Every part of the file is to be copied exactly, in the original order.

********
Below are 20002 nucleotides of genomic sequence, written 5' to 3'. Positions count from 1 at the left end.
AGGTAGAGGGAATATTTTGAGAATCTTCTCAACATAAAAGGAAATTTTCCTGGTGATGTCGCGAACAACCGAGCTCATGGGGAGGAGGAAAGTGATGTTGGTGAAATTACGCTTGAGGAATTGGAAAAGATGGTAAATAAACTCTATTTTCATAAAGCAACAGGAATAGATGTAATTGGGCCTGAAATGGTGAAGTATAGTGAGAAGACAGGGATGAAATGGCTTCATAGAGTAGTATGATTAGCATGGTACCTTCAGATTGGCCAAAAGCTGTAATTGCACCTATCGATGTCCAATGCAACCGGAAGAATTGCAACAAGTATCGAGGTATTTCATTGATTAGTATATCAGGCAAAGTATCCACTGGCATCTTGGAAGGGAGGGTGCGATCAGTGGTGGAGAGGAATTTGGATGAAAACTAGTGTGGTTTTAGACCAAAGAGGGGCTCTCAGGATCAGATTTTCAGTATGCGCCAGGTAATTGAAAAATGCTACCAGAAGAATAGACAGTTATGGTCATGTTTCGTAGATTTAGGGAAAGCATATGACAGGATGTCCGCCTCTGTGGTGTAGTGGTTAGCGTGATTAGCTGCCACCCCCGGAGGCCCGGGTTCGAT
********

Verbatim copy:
Below are 20002 nucleotides of genomic sequence, written 5' to 3'. Positions count from 1 at the left end.
AGGTAGAGGGAATATTTTGAGAATCTTCTCAACATAAAAGGAAATTTTCCTGGTGATGTCGCGAACAACCGAGCTCATGGGGAGGAGGAAAGTGATGTTGGTGAAATTACGCTTGAGGAATTGGAAAAGATGGTAAATAAACTCTATTTTCATAAAGCAACAGGAATAGATGTAATTGGGCCTGAAATGGTGAAGTATAGTGAGAAGACAGGGATGAAATGGCTTCATAGAGTAGTATGATTAGCATGGTACCTTCAGATTGGCCAAAAGCTGTAATTGCACCTATCGATGTCCAATGCAACCGGAAGAATTGCAACAAGTATCGAGGTATTTCATTGATTAGTATATCAGGCAAAGTATCCACTGGCATCTTGGAAGGGAGGGTGCGATCAGTGGTGGAGAGGAATTTGGATGAAAACTAGTGTGGTTTTAGACCAAAGAGGGGCTCTCAGGATCAGATTTTCAGTATGCGCCAGGTAATTGAAAAATGCTACCAGAAGAATAGACAGTTATGGTCATGTTTCGTAGATTTAGGGAAAGCATATGACAGGATGTCCGCCTCTGTGGTGTAGTGGTTAGCGTGATTAGCTGCCACCCCCGGAGGCCCGGGTTCGAT